When guest posting can tarnish your brand (or The night a pro sports team bullied me)

I’ve been a fan of the Los Angeles Kings for as long as I can remember. My family went to games at the Fabulous Forum, enjoyed the sport, the players, and the team long before Wayne Gretzky joined the team, and cheered (and cried) when he led the team as close to the Stanley Cup as he did. Winning the Stanley Cup in 2012 was a moment I shared with my brothers and dad – from three countries, two U.S. states, and three time zones. But in one moment, my relationship with the brand was ruined. As a marketer, I know how hard it is to build those relationships. I now know, first hand, how easy it is to lose them too.

When a brand or individual has a guest poster, whether that’s on a blog or social media feeds, it is a representation of the brand and the person you’re handing the keys to, needs to reflect the brand. A fitness blogger wouldn’t let someone who brags about their inactivity guest post, because it simply doesn’t match with their brand. A recipe blogger wouldn’t let someone who doesn’t cook guest post. I could go on and on with examples. Making sure your community, who has signed up for something specific from you, knows about the guest poster and the content the guest is sharing matches with their expectations is key, or your community is given the right to disagree (publicly) and unfollow, without repercussions.

Sadly, my beloved team didn’t let that happen; they let a bully take over.

When the Los Angeles Kings tweeted that Kevin Ryder (of Kevin & Bean fame – a Los Angeles radio show that’s been on for more than 20 years and I find crude and not funny at all) would be taking over their feed during the second period of a playoff game, I replied to the team and said I’d unfollow for the duration. That’s my right. It wasn’t what I expected from the team, it felt like a stunt and I said so. As a fan, I expect news from the team and content about the game from their feed. I expressed that opinion and sadly, the fallout from my expression of my opinion has forever tarnished my relationship with the team.

Spending the second period of a hockey game getting vilified by someone I chose to disagree with, being blasted by people who disagree with me (and that’s their right), calling me names I can’t (and won’t) repeat here, and generally ruining my enjoyment of the game simply because I expressed an opinion, makes them bullies. It attaches the brand to those people, those names, the bullying, and will reflect on the brand, forever.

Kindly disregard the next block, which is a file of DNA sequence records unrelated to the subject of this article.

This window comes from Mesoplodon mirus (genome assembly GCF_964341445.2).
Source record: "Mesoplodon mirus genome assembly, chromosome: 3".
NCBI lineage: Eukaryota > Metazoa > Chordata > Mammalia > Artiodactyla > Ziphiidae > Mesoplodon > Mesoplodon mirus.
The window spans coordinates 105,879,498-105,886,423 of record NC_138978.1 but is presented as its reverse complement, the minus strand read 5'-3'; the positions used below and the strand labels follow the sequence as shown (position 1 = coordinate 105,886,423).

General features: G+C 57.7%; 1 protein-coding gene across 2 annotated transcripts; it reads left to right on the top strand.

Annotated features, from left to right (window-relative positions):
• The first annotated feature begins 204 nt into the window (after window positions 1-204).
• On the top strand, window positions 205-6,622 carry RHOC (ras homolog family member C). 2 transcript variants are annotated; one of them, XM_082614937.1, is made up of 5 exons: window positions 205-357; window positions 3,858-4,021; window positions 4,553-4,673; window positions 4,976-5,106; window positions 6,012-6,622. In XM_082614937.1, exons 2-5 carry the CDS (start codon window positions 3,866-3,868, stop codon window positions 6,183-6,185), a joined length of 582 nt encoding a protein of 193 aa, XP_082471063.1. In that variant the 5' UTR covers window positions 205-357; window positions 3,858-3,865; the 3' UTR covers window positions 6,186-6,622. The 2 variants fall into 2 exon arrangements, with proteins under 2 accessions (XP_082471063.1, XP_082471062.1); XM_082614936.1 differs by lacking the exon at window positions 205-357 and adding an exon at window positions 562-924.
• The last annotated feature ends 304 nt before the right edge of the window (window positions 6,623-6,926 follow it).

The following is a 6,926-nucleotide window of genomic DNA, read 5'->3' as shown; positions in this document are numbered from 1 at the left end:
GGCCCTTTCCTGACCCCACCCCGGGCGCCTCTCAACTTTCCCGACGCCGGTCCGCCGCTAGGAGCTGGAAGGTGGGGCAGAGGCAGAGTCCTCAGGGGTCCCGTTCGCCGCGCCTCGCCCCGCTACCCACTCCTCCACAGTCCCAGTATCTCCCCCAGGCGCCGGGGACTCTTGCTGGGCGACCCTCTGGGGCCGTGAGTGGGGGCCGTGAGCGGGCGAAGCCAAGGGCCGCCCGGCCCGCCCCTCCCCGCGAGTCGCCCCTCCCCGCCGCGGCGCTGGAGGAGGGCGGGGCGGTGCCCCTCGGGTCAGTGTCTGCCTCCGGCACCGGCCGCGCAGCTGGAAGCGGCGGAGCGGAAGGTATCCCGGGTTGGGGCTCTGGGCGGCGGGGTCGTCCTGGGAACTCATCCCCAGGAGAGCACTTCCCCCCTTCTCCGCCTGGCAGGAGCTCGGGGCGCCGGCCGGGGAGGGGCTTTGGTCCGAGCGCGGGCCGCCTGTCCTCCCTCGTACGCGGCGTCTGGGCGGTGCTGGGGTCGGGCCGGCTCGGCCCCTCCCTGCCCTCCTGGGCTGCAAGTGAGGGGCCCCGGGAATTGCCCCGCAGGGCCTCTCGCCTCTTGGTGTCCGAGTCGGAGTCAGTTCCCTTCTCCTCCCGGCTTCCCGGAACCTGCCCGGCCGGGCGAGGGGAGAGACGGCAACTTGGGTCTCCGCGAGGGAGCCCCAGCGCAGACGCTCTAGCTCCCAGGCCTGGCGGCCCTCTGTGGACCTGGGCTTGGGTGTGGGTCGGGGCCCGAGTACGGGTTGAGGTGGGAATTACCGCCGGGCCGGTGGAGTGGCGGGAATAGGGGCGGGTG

So if you’re thinking about guest posters for your channels or communities, think hard about who they are, if they fit with your brand, if the content they’re sharing is what your community expects, and whatever you do, DON’T let them attack people for deciding to tune out your content while they’re in charge. They are a reflection of your brand, your brand will suffer the damage if it goes awry, and rebuilding those relationships will likely cost you more than what you gained.

I’ve forever lost respect for the Los Angeles Kings, as a result of Kevin Ryder. I’ve forever lost the love I had for a team because they let a bully take over their feed and didn’t rein him in when he started attacking fans. It’s sad. It really, really bums me out, because the Kings have brought so much to my life over the years, that to lose it in an instant at the hands of someone who isn’t even a member of the team, feels like such a waste.

I know I’m just one fan and who cares if the team loses one fan, right? As a marketer, I know the team should care, because relationships with fans (or readers, or consumers) take time and a lot of effort to build and to have it ruined in an instant means all that effort was wasted. What it would take to rebuild the relationship, is likely more than it ever cost the brand to build it in the first place.

Now excuse me while I go cheer for the San Jose Sharks (oh wow, typing that just pains me).